Everyone's heard of Marx, Lenin, Trotsky & Co., but Antonio Gramsci?
It is difficult to understand either the meteoric rise or apparent immunity of political correctness to attack without understanding the Marxist social philosopher Gramsci, Gramsci (1891-1937) agreed with Karl Marx that every society could be divided into "oppressor" and "oppressed" classes (e.g., Marx’s own "bourgeois" and "proletariat"), but for the first time, expanded the latter into an ensemble of subordinate, marginalized groups instead of a single, homogeneous group. Whereas Marx had spoken only of the proletariat, Gramsci spoke not just of propertyless workers but also of "women, racial minorities and many ‘criminals.’" Gramsci distinguished two ways the dominant group exercises control, whereas Marx had only written of one. First, there is direct domination through coercion or force – political might in service of the economic interests of the bourgeoisie. Second, there is what Gramsci calls hegemony, which means the pervasive and mostly tacit use of a system of values that supports and reinforces the interests of the dominant groups. The repressed groups may not even know they are repressed, in Gramsci’s view, because they have internalized the system of values that justifies their repression. They have internalized a "false consciousness" and become unwitting participants in their own domination.
All the institutions we take for granted – schools, churches, the media, the justice system, as well as art, literature, philosophy, and so on – become places where the "counter-hegemonic" values can be seeded and allowed to take root. They become domains to be infiltrated, and brought into the service of the movement. As the radical feminists put it, "the personal is the political." It is interesting how the latter have lifted this idea from a white male European philosopher mostly without credit. The point, however, is to create a new kind of "consciousness" free of the values that allow the dominant group(s) to repress the subordinate groups. Only this will throw off the shackles of "hegemony" and lead to true revolution.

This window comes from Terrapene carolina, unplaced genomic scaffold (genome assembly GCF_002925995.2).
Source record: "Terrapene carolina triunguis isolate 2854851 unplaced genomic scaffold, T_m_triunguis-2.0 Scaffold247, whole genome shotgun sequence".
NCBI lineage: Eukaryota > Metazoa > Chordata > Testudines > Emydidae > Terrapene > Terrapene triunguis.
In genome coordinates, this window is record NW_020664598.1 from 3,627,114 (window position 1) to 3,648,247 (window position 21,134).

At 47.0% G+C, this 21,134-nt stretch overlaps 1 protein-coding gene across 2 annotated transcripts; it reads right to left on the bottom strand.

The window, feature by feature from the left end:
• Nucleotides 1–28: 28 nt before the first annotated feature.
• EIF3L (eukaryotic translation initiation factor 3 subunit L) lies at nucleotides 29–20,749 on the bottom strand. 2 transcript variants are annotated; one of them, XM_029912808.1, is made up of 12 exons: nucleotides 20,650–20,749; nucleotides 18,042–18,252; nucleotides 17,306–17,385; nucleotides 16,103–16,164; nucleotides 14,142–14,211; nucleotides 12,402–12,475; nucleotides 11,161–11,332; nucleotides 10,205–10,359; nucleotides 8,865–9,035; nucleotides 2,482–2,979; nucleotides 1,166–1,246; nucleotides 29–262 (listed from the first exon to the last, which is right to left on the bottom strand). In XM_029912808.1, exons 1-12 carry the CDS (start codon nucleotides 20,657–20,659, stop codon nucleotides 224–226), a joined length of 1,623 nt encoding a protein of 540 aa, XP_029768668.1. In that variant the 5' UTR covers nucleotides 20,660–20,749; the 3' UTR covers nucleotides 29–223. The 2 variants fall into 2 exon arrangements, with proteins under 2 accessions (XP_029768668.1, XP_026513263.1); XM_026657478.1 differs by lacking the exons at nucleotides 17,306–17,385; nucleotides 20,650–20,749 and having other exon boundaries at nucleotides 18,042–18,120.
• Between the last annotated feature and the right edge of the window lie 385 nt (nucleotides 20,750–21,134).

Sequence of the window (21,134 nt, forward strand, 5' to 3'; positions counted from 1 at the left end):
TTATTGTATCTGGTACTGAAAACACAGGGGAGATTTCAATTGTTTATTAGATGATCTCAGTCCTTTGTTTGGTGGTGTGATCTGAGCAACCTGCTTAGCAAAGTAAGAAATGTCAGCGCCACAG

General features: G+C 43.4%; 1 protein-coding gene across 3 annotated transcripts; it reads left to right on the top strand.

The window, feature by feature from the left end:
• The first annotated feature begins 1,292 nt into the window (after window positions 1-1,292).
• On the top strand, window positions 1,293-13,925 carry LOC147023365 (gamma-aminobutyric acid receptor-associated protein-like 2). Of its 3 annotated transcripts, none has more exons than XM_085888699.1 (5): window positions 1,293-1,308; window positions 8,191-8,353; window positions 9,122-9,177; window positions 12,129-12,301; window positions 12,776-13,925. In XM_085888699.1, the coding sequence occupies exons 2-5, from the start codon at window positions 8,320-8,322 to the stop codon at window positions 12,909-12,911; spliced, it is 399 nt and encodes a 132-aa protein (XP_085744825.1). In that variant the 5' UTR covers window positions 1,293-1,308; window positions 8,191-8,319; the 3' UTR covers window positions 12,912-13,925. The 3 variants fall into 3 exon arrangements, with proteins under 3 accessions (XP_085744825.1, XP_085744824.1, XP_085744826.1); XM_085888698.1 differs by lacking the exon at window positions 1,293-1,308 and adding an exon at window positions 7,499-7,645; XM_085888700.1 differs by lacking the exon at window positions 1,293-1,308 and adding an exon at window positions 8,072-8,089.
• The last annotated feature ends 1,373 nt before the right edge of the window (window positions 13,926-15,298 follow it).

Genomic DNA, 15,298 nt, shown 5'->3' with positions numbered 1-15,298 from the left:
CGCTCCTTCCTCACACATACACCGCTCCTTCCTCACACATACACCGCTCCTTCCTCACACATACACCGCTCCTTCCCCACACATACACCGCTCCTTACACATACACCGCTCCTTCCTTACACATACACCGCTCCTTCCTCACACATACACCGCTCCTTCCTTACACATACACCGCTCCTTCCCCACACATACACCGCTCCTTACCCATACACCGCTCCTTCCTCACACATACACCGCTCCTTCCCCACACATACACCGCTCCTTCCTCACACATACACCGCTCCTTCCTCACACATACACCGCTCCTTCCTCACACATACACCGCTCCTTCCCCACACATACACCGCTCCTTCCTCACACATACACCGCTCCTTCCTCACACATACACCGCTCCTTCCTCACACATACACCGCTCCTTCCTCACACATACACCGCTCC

Gramsci sketched, in works such as Prison Notebooks, the basic outline of the agenda that would begin to be implemented in colleges and universities, and then carried to the rest of society, in the final quarter of the 20th century. The efforts accelerated particularly in the 1980's. Clearly, we find echoes of Gramsci’s notion of an "organic" intellectual in today’s calls for more and more "diversity" in all areas of society: universities, the workplace, etc. The mass conversion of "traditional" intellectuals to the Gramscian struggle helps explain why this diversity is a diversity of faces and not ideas. "Traditional" intellectuals have power, especially in education. The gatekeepers control who is admitted to the academic club, and the "traditional" intellectuals control the gatekeepers. Today, an outspoken conservative might as well not even apply for an academic appointment in a public university. But feminists of all stripes and colors (and sexual preferences and fetishes) are more than welcome!
Clearly, political correctness in all its manifestations, from academic schools of radical feminism, "critical race theory," gay and lesbian "queer theory," etc., to the preoccupation with "diversity" as an end in itself, is the direct descendent of Gramsci, and the chief arm of enforcement of the ongoing Gramscian transformation of society.
The transformation is now very much underway, as Gramscian footsoldiers have captured not just the major institutions in the English-speaking world, but also huge tax-exempt foundations, that have been bankrolling Gramscian projects for decades. With the money now behind it, small wonder political correctness has become so difficult to oppose!
Whatever the reason, the Establishment has not stopped the advance of political correctness – the war against the political and economic philosophy, and the moral and religious values that built Western countries, and political parties on all sides have carried on business as usual, apparently oblivious to the fact that the Marxists were quietly taking over.